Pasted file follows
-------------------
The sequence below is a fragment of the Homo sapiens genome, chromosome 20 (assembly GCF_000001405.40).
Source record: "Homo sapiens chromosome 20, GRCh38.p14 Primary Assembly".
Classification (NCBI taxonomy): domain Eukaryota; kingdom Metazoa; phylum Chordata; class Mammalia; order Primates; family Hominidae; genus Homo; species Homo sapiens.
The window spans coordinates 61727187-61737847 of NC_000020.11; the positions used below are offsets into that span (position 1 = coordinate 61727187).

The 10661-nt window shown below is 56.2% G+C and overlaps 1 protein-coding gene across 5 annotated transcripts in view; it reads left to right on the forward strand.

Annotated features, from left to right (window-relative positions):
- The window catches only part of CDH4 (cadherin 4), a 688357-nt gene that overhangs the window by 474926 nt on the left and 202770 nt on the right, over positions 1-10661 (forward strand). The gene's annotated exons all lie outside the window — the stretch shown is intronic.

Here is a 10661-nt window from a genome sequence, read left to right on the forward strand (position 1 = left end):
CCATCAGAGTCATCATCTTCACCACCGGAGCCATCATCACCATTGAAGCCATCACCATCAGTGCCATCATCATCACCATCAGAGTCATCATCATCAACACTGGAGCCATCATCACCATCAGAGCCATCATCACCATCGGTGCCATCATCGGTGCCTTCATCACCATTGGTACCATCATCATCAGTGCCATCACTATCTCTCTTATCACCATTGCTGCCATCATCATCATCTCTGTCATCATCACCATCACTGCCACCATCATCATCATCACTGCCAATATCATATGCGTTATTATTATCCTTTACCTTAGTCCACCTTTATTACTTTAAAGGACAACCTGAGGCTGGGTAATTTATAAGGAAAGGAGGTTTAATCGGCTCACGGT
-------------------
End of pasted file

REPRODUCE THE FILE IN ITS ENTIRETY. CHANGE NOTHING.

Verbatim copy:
The sequence below is a fragment of the Homo sapiens genome, chromosome 20 (assembly GCF_000001405.40).
Source record: "Homo sapiens chromosome 20, GRCh38.p14 Primary Assembly".
Classification (NCBI taxonomy): domain Eukaryota; kingdom Metazoa; phylum Chordata; class Mammalia; order Primates; family Hominidae; genus Homo; species Homo sapiens.
The window spans coordinates 61727187-61737847 of NC_000020.11; the positions used below are offsets into that span (position 1 = coordinate 61727187).

The 10661-nt window shown below is 56.2% G+C and overlaps 1 protein-coding gene across 5 annotated transcripts in view; it reads left to right on the forward strand.

Annotated features, from left to right (window-relative positions):
- The window catches only part of CDH4 (cadherin 4), a 688357-nt gene that overhangs the window by 474926 nt on the left and 202770 nt on the right, over positions 1-10661 (forward strand). The gene's annotated exons all lie outside the window — the stretch shown is intronic.

Here is a 10661-nt window from a genome sequence, read left to right on the forward strand (position 1 = left end):
CCATCAGAGTCATCATCTTCACCACCGGAGCCATCATCACCATTGAAGCCATCACCATCAGTGCCATCATCATCACCATCAGAGTCATCATCATCAACACTGGAGCCATCATCACCATCAGAGCCATCATCACCATCGGTGCCATCATCGGTGCCTTCATCACCATTGGTACCATCATCATCAGTGCCATCACTATCTCTCTTATCACCATTGCTGCCATCATCATCATCTCTGTCATCATCACCATCACTGCCACCATCATCATCATCACTGCCAATATCATATGCGTTATTATTATCCTTTACCTTAGTCCACCTTTATTACTTTAAAGGACAACCTGAGGCTGGGTAATTTATAAGGAAAGGAGGTTTAATCGGCTCACGGT